Since Mughal times (the sixteenth through the nineteenth centuries), chordophones have been the primary instruments of classical music. In ancient times, Veenas in great variety were described. However, most of these were harps and lyres. The Rudra Veena is a stick-zither, which dominated the Mughal period and persisted through the twentieth century. Now called the Bin, the Rudra Veena is fading fast from modern performances. It became so highly treasured, and players of it so specialized, that teachers became protective of its technique and learning, and would teach it only to family members.
Though the Sitar and Sarod have held a pre-eminent position in the instrumental tradition by virtue of their versatility and inheritance of the Dhrupad instrumental techniques of the older Veena and Rebab, other players have brought different instruments to the classical stage in the latter part of the twentieth century.
The Santoor is a hammered dulcimer of a type found in the West and all along the Silk Road into China. In India, Kashmir is its home, but it is now played throughout the North. Initially, it would seem unlikely that such an instrument would be accepted as classical, since a hammered dulcimer, with its fixed-string arrangement, is incapable of slides and certain types of ornaments. Indeed, older players scoffed when it was first presented on the classical stage. But what it has lacked in these dimensions its players have made up for by using variation in dynamics, speed, and rhythmic excitement, which, by the end of the twentieth century, has given the Indian Santoor players a large following around the world.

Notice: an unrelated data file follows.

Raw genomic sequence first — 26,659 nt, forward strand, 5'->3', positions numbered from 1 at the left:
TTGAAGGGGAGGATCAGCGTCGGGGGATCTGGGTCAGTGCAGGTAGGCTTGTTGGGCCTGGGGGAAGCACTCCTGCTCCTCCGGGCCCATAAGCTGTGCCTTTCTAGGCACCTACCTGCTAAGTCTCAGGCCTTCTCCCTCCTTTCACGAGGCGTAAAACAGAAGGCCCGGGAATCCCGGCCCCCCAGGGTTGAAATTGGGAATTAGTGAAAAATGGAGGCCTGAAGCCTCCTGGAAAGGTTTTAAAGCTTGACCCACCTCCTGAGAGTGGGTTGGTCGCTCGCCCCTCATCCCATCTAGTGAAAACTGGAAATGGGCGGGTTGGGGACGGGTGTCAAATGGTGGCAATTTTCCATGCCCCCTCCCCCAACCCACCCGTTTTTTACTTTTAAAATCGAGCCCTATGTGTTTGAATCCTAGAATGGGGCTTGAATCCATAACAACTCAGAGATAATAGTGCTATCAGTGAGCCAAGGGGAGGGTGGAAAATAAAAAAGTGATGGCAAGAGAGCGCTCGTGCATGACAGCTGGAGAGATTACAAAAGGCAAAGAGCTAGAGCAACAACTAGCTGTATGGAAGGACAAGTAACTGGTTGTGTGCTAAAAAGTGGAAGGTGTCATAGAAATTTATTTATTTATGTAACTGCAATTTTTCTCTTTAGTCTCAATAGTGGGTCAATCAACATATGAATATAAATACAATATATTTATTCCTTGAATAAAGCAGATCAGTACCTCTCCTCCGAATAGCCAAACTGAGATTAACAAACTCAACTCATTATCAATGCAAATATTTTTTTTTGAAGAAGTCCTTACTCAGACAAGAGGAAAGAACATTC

Instruments as yet thought of as suitable only for folk airs now play the Raagaand Tala of the classical tradition with subtlety and virtuosity. These include the double-reed Shehnai and the transverse flute, the Bansuri, which are both keyless aerophones whose holes are stopped directly with the fingers. The players must master difficult whole- and half-hole fingerings to execute the microtones and slides. It is only in the last sixty years or so that instrumentalists have shown that these instruments are capable of the range of expression heretofore thought of only as in the realm of the classical players.
Another instrument which has gained popularity as a solo instrument is the harmonium. The predecessor of the Harmonium was brought to India by the Christian missionaries and before long, it was made into a small wooden instrument with the bellows pumped with one hand while the player, seated cross-legged on the floor, played the keyboard with the other. It was ideal for leading the group singing of hymns and Bhajans, because it was loud enough to keep a group of singers on pitch. It was decried in classical circles because of its tempered tuning which was viewed as damaging to the music. As time went on, though, it became more and more accepted as a classical instrument to accompany voice and one occasionally even hears a harmonium solo.